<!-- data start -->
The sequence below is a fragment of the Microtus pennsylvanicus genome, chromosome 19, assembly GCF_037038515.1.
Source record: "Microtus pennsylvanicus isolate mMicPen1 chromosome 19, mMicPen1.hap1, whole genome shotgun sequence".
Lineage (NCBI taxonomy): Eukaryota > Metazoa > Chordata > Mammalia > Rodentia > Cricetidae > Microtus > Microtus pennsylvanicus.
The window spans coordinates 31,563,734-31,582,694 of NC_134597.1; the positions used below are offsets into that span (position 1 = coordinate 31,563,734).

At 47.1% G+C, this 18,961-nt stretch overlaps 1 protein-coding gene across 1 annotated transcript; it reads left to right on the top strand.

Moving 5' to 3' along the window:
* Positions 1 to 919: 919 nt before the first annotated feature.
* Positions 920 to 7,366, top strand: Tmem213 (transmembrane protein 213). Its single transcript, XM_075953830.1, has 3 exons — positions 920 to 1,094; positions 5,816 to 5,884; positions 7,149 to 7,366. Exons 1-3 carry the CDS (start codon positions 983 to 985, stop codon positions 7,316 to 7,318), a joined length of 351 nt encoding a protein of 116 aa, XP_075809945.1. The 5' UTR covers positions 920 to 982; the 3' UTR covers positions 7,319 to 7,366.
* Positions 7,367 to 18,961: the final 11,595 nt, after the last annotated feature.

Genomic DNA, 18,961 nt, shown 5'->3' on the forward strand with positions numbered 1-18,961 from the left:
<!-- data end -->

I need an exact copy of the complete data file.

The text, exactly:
The sequence below is a fragment of the Microtus pennsylvanicus genome, chromosome 19, assembly GCF_037038515.1.
Source record: "Microtus pennsylvanicus isolate mMicPen1 chromosome 19, mMicPen1.hap1, whole genome shotgun sequence".
Lineage (NCBI taxonomy): Eukaryota > Metazoa > Chordata > Mammalia > Rodentia > Cricetidae > Microtus > Microtus pennsylvanicus.
The window spans coordinates 31,563,734-31,582,694 of NC_134597.1; the positions used below are offsets into that span (position 1 = coordinate 31,563,734).

At 47.1% G+C, this 18,961-nt stretch overlaps 1 protein-coding gene across 1 annotated transcript; it reads left to right on the top strand.

Moving 5' to 3' along the window:
* Positions 1 to 919: 919 nt before the first annotated feature.
* Positions 920 to 7,366, top strand: Tmem213 (transmembrane protein 213). Its single transcript, XM_075953830.1, has 3 exons — positions 920 to 1,094; positions 5,816 to 5,884; positions 7,149 to 7,366. Exons 1-3 carry the CDS (start codon positions 983 to 985, stop codon positions 7,316 to 7,318), a joined length of 351 nt encoding a protein of 116 aa, XP_075809945.1. The 5' UTR covers positions 920 to 982; the 3' UTR covers positions 7,319 to 7,366.
* Positions 7,367 to 18,961: the final 11,595 nt, after the last annotated feature.

Genomic DNA, 18,961 nt, shown 5'->3' on the forward strand with positions numbered 1-18,961 from the left: